Cellular Mechanisms Involved in Metabolic Regulation

Cellular Mechanisms Involved in Metabolic Regulation

By Metabolismer

whats is Metabolic Regulation ? Flux through metabolic pathways needs to be controlled. Different tissues need different patterns of metabolism according to their roles in the body. In addition, metabolic pathway flux needs to change with time, for instance to adapt to storing nutrients after a meal or mobilizing them between meals.

Mechanisms for regulating metabolic flux might be divided into (i) features specific to individual tissue, (ii) short-term dynamic changes (over periods of minutes or hours), and (iii) longer-term changes (over periods of days or longer). Longer-term changes usually involve changes in the amount of proteins present in cells.

Many key metabolic enzymes exist in different isoforms (coded for by dif-ferent genes), expressed in different tissues. Usually the isoforms catalyze the same reaction but the regulation is different.

The flow of substrates across membranes is a potential site for regulation. Families of transporter proteins exist for all major “energy metabolites”: glucose, fatty acids, amino acids; also for cholesterol and glycerol, and even water. Tissue-specific expression of different isoforms of these transporters confers metabolic specificity on tissues.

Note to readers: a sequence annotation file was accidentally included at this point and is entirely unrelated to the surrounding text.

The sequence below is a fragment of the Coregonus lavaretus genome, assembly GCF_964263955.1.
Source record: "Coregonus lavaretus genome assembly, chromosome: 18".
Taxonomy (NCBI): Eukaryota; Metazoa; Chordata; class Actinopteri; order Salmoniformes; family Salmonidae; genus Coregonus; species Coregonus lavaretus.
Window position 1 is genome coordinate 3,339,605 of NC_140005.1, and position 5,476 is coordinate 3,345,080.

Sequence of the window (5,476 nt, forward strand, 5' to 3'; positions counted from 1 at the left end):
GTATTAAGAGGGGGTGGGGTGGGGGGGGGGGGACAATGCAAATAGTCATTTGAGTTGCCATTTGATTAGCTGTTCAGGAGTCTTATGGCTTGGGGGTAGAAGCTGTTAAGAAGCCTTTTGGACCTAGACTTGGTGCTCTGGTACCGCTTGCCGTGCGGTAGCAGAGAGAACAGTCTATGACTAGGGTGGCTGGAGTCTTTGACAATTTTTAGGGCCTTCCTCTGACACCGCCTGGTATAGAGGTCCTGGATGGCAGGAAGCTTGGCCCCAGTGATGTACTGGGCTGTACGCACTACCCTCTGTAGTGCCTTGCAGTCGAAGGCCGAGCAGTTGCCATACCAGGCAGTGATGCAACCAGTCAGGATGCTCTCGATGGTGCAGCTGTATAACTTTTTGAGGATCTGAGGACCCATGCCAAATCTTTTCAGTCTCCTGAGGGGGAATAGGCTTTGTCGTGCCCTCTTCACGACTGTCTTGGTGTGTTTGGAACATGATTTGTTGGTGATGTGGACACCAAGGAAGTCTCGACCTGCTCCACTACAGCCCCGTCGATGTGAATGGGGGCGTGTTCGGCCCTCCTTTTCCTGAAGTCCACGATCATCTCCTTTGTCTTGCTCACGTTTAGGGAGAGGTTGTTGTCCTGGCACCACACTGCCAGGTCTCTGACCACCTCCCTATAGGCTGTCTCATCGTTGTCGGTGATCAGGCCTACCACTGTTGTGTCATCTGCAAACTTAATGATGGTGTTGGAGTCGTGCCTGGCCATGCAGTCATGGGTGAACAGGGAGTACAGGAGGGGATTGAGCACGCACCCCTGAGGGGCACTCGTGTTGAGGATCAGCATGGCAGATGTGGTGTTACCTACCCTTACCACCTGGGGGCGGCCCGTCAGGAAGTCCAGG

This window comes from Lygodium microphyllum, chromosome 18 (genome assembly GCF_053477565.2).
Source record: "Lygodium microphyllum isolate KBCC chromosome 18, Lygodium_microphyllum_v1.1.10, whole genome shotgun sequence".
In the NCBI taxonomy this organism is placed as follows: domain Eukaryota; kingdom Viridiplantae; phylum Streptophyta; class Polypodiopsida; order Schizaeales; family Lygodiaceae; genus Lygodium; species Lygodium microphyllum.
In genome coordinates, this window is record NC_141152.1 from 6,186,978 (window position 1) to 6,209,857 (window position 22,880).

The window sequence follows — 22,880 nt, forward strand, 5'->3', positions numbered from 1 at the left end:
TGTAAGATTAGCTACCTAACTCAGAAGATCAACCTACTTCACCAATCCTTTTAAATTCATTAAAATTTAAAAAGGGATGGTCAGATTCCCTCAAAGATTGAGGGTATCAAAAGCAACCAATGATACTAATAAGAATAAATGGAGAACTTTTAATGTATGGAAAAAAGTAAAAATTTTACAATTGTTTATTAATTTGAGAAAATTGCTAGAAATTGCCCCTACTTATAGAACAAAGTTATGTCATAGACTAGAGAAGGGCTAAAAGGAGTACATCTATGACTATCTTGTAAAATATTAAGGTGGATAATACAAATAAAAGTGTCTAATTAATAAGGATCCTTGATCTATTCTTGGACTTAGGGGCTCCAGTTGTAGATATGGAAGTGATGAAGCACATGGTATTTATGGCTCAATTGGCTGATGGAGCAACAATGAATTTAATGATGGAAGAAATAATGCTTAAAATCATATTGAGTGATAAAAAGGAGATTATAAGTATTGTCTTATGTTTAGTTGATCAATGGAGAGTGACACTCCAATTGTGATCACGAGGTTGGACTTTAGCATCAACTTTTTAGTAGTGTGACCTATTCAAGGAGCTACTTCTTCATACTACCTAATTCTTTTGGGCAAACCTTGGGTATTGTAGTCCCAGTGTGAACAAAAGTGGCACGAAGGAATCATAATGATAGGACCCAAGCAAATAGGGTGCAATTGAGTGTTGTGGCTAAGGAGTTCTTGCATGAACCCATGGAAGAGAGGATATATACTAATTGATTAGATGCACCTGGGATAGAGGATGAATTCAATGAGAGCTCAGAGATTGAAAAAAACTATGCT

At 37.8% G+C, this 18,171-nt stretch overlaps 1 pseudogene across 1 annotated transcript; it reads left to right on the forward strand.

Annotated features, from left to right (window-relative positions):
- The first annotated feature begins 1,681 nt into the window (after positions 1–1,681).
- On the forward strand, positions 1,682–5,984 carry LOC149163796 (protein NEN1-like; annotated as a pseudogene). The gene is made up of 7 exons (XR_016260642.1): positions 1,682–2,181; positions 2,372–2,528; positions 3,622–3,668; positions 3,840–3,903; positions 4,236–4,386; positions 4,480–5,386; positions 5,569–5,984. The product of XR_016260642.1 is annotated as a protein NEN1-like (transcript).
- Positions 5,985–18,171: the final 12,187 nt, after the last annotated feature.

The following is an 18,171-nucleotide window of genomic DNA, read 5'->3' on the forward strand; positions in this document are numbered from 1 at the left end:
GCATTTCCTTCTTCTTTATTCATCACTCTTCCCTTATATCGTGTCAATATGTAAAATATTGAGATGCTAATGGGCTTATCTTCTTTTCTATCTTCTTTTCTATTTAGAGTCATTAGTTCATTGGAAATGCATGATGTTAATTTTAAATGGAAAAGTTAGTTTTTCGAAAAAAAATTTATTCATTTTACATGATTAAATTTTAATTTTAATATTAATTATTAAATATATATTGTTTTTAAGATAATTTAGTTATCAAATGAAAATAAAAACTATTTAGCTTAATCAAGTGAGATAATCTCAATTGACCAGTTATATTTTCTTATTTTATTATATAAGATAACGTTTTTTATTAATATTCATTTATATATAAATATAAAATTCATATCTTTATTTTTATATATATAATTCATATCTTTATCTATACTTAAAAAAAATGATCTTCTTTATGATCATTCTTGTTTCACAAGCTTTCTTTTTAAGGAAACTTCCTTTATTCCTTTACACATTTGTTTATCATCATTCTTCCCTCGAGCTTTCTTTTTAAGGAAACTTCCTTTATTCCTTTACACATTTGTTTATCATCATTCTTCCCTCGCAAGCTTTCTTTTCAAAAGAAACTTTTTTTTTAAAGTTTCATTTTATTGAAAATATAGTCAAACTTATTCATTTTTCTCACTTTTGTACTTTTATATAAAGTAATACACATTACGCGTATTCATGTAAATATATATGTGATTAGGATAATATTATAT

Short-term metabolic regulation often involves covalent modification of en-zymes, especially phosphorylation/dephosphorylation. It may also involve allosteric effects, or translocation of proteins within a cell.

Much of short-term metabolic regulation is governed by hormones, “signal molecules” that travel through the bloodstream and act through specific cellular receptors. Binding of the hormone to its receptor is usually followed by a chain of intracellular events linking it to the target metabolic process.

Hormone signaling chains are usually complex. Hormones signaling to mo-bilize stored fuels often signal via the small molecule cyclic adenosine 3 ,5 – monophosphate (cyclic AMP or cAMP). Insulin signals to alter metabolic events via the membrane lipid phosphatidyl-inositol (3 ,4 ,5 ) trisphosphate (PIP3). The existence of a signal chain allows amplification of the signal.

How is Metabolic Regulation Achieved?

Metabolic regulation, as we have discussed it in Chapter 1, is achieved by controlling the flow of metabolites along metabolic pathways according to the body’s needs.1 There are various aspects to this. One is the partitioning of nutrients or metabolic substrates between tissues and organs in different nutritional states. This may be achieved by the expression of particular enzymes or proteins that impart specific metabolic properties to that tissue.

For instance, some tissues do not express particular enzymes, others do. An example is glucose-6-phosphatase, the enzyme for making glucose from glucose 6-phosphate (produced either from glycogen breakdown or from gluconeogenesis). The liver expresses this enzyme: skeletal muscle does not. Therefore, liver glycogen breakdown can contribute directly to blood glucose: skeletal muscle glycogen breakdown cannot.